Penitent Magdalene El Greco Buy Art Prints Now
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Tom Gurney BSc (Hons) is an art history expert with over 20 years experience
Published on June 19, 2020 / Updated on October 14, 2023
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El Greco produced several paintings based on the religious theme of the Penitent Magdalene, with this version being the most memorable. It is housed in the permanent collection of the National Museum of Fine Arts, Budapest and was completed by the artist in around 1576–1578.

The artist would have been in his mid thirties by the time that he produced Penitent Magdalene and have already undergone different influences from a number of different sources around Europe. The story of the Penitent Magdalene has been covered by a vast number of artists, and was particularly common during the Renaissance, both in Italy and also elsewhere in Europe. It concerns the moment at which she shows penitence for her sins, leaving behind her worldly goods and choosing to follow a new path, thus marking her conversion. This powerful story is reduced to a single, powerful moment by visual artists and there were many different ways in which this theme could be depicted. The Greek painter delivers beams of light from the sky, which signify her message being heard, and assistance being delivered. Her soul with now be saved, thanks to her willingness to change and atone for past sins. El Greco himself was a deeply religious man who would have been well acquainted with stories such as this even before his artistic career took off.

The content within this painting tells of how considers death and immortality whilst sat by herself in a rocky, wild environment. This is to be the moment at which she realises the errors of her ways and immediately seeks conversion. El Greco attempts to portray her as a saved soul, purified by the light which comes down upon her. She drops the symbol of mortality just at that moment, a careful use of symbolism by the artist, whilst ivy climbs up to her side. The colour scheme used colder tones which provides a different atmosphere to how other artists to work with this theme, though the result is no less impactful. By the 16th century, landscape scenes were still very much seen as supportive elements for other genres, and here we just get a small glimpse of the type of outdoor scenes which El Greco was already capable of. Having learnt from various masters in Italy, followed by Spain, he became a truly gifted artist who could deliver different religious themes within his signature drama for which he is much loved even today.

The finished painting is 164cm in height, and 121cm wide. This makes it a fairly standard height for El Greco, because of how he worked with large canvases throughout his career. This Greek painter would regularly feature large amounts of detail within his dramatic scenes and so it became necessary to make use of larger canvases. This was also fairly typical of the period, but in later centuries paintings would start to reduce in size to around half of that size. Much depends of the amount of content included, with El Greco regularly featuring large numbers of figures, grouped together in emotional and powerful imagery. Small versions of these compositions would never be able to carry quite the same level of impact and sometimes El Greco even worked on canvases much larger than the one found here. Another factor to affect this would be the commissioners for each piece, and where they were intending to hang the final piece, with many religious bodies needing larger artworks which could fill their spacious rooms.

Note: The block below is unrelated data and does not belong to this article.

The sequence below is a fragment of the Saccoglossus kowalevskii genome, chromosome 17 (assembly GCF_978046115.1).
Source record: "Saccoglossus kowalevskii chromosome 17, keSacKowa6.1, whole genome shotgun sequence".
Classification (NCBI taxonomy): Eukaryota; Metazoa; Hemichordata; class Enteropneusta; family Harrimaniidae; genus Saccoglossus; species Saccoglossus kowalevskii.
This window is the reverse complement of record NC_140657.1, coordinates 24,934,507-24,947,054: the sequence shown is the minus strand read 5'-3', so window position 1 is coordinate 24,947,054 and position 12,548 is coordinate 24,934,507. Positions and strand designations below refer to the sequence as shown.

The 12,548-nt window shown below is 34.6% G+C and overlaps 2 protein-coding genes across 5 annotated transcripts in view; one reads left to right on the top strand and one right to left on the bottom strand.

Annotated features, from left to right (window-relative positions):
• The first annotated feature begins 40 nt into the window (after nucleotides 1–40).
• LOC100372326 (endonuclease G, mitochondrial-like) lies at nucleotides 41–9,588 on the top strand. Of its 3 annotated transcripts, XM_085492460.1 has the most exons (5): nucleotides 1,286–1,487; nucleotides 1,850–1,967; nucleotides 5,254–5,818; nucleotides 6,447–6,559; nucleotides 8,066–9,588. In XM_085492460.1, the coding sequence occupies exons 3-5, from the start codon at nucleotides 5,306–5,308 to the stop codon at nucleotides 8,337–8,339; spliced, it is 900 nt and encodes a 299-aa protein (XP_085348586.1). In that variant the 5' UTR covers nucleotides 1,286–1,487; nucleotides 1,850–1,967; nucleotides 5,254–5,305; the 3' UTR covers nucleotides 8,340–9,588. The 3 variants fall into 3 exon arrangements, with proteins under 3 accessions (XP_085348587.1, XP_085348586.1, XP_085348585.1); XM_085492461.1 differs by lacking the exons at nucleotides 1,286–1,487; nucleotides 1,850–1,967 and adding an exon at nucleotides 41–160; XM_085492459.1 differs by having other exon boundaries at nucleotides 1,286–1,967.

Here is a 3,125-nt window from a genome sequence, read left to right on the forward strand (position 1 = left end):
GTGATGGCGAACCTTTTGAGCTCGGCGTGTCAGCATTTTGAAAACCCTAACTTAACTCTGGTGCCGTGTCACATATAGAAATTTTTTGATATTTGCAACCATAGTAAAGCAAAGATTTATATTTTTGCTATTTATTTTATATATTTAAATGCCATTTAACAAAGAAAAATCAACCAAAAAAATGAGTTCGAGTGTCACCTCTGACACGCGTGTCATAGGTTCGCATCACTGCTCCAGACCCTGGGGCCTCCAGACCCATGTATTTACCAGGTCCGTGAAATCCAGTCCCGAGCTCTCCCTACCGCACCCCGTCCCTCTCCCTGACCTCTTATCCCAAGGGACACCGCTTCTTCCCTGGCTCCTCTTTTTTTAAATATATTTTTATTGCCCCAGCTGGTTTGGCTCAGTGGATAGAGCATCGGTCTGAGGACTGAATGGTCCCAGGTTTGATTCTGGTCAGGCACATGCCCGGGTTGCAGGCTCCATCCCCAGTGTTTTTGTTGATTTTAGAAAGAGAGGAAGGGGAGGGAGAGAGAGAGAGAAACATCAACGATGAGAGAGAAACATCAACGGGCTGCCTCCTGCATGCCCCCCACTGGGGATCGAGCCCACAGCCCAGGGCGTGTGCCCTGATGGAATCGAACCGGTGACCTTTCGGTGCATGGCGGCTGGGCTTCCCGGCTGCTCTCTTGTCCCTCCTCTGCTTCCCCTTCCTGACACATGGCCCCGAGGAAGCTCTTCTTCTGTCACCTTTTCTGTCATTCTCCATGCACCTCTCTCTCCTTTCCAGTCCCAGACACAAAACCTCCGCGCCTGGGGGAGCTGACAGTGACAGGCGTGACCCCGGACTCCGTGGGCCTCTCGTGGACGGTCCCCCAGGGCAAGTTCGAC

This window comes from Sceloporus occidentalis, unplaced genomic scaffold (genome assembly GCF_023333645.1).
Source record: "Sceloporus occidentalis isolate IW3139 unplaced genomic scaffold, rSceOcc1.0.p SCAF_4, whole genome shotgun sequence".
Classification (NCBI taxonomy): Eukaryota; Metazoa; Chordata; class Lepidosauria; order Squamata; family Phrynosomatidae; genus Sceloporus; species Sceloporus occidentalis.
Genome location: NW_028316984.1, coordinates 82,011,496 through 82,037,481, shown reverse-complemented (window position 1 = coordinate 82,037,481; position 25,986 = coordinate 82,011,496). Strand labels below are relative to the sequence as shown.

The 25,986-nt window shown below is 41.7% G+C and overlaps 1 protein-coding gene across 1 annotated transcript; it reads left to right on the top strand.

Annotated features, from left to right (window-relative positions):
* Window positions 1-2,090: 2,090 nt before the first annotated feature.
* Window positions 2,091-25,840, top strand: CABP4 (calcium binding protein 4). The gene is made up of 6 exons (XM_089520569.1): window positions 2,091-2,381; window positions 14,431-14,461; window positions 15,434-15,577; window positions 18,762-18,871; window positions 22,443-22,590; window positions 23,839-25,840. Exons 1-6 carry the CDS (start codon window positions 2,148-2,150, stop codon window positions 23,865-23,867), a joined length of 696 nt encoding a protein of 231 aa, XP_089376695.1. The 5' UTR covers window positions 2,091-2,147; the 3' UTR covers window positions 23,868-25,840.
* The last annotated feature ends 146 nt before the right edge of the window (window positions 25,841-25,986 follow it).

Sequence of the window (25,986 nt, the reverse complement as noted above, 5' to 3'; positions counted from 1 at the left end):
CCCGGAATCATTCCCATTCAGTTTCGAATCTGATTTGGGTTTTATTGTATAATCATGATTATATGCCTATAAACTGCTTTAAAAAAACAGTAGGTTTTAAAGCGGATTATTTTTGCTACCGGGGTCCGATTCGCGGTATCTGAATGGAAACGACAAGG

Interpretations of the Penitent Magdalene

Between 1576 and 1590 the artist produced four different versions of the Penitent Magdalene. Three, including this one, all followed much the same layout but with some elements of the composition tweaked. The fourth item was considerably different. Additionally, many other artists have taken on this theme, including notably Titian and also Donatello. One can see some connection with Titian's Penitent St Mary Magdalene, though he produced several versions in total. Donatello's contribution is perhaps the most famous sculpture on this topic, and was named Penitent Magdalene from 1455. It is generally regarded as one of his finest sculptures and gives an example of how the same topic can be delivered in many different ways, depending on the style of, and materials used, by each artist. El Greco's own version remains amongst his biggest achievements too, even though it is relatively restrained in terms of content, as compared to some of his other pieces.

Penitent Magdalene in Detail El Greco